And because your site will likely be seeing a large number of visitors who are shopping for others, you’ll want to limit remarketing efforts during this time. Holiday time is a prime opportunity to grow new customers and site visitors. If you are heavily funding your remarketing budget you are spending most of your time and money missing the opportunity to funnel new prospects to your site. For the remarketing you are doing make sure you have good controls in place so you’re not wasting budget.
6. Get to know the newbies
Be smart and make sure you have a way to capture new visitors for future marketing efforts. Things like encouraging users to create a wishlist, share their carts with others or sign up to be notified when items are back in stock are a great way to capture emails so you can communicate with these customers into the new year. Even better; add a little toggle button to the checkout process for “this is a gift” to learn who is shopping for themselves and who is shopping for others (so you can segment and speak to them accordingly going forward).
7. Don't jump the gun
Make sure you’re refreshing creative often and that your creative makes sense. In the same study we linked to in tip #2, many users said they were annoyed with holiday messaging that started too early or that wouldn’t go away. You should be running fall messaging until closer to Thanksgiving, with Christmas messaging starting after that. You can still highlight offers and be content aligned early in the quarter – but don’t break out the Santa ads before we’ve had turkey. Holidays are also a great time to use native and visual formats to showcase your site and products beautifully while avoiding cluttered ads that look like a store closing banner.
8. Attention to detail
With the urgency around holiday shopping and ease of switching between competitors, the stakes can be higher than ever. Guard your house by keeping a close watch on site performance. Make sure everything is loading quickly, displaying correctly on all screens and that you’re SEO is strong. You’ll want to bid aggressively on your branded search terms to stave off competition and make sure you’re there when users are asking for you by name. It’s also important to ensure your product feed/catalogue are constantly updated. No one wants to click through a Google Shopping Ad for a sold-out product. Everything for your site should be happening in real time and monitored closely. Adding one second of load time to your mobile site can cause users to bounce and find what they want elsewhere.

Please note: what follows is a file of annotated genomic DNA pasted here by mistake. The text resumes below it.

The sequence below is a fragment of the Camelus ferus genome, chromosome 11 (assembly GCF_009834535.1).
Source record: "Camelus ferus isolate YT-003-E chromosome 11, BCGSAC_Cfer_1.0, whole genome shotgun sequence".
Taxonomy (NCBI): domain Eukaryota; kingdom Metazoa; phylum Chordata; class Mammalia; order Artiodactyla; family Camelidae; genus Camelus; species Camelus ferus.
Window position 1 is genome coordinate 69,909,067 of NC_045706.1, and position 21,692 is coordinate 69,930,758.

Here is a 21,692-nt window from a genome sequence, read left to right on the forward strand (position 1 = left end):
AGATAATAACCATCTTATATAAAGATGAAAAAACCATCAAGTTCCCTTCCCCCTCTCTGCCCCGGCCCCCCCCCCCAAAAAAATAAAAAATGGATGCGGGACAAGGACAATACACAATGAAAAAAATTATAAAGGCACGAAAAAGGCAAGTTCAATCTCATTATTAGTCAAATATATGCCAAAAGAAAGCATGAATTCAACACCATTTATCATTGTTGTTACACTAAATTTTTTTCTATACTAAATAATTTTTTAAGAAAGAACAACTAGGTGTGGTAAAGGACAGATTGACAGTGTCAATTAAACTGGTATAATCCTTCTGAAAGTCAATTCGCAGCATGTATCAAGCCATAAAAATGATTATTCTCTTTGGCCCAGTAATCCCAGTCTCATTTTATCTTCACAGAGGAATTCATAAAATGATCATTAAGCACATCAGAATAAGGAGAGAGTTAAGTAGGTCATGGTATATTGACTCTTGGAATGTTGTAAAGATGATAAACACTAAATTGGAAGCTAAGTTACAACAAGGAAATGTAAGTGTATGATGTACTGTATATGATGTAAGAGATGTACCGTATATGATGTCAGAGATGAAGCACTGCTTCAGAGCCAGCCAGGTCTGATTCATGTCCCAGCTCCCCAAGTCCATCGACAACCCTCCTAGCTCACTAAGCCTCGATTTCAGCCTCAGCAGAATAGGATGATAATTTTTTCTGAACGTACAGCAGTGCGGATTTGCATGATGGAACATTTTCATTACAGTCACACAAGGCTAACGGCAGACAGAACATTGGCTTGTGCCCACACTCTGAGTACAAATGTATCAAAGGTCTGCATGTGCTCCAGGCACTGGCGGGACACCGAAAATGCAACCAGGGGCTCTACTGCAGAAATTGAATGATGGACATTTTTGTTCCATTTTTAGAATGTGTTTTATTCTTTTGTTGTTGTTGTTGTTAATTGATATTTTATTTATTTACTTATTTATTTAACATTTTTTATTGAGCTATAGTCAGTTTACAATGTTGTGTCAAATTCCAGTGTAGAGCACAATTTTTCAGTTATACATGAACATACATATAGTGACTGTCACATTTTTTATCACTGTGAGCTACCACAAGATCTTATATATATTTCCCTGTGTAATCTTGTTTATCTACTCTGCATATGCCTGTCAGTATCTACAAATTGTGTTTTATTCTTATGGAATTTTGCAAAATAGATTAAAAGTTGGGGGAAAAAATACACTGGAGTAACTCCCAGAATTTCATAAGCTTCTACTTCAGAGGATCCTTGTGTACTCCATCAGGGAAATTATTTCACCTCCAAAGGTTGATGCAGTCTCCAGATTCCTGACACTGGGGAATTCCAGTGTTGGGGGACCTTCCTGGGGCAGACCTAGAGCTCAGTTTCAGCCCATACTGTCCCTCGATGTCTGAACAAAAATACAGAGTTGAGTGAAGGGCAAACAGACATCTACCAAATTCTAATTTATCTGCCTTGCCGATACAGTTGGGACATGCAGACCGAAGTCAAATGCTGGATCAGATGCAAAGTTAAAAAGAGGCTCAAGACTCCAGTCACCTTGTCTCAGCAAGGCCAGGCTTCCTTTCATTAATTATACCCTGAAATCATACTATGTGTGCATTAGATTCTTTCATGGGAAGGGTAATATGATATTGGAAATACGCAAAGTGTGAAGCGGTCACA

9. Get your attribution game tight
And while we owe you a full post on this topic alone - we can’t give out tips for ecomm without talking about attribution. Since purchase cycles tend to shorten dramatically during holidays make sure you ask yourself if that 30 or 14-day look-back window actually makes sense. Do you want to buy media for someone to make a purchase 30 days from now? Instead of doing last touch attribution see if your ad server has an option to split credit for a conversion among multiple sources. This will give you a more realistic picture of performance and discourage media waste. Another thing worth looking into is time-decay attribution (that is, giving less credit to vendors who take longer to get the user to purchase. A lot of ad servers have these and other attribution settings built-in. See which ones may make the most sense for you.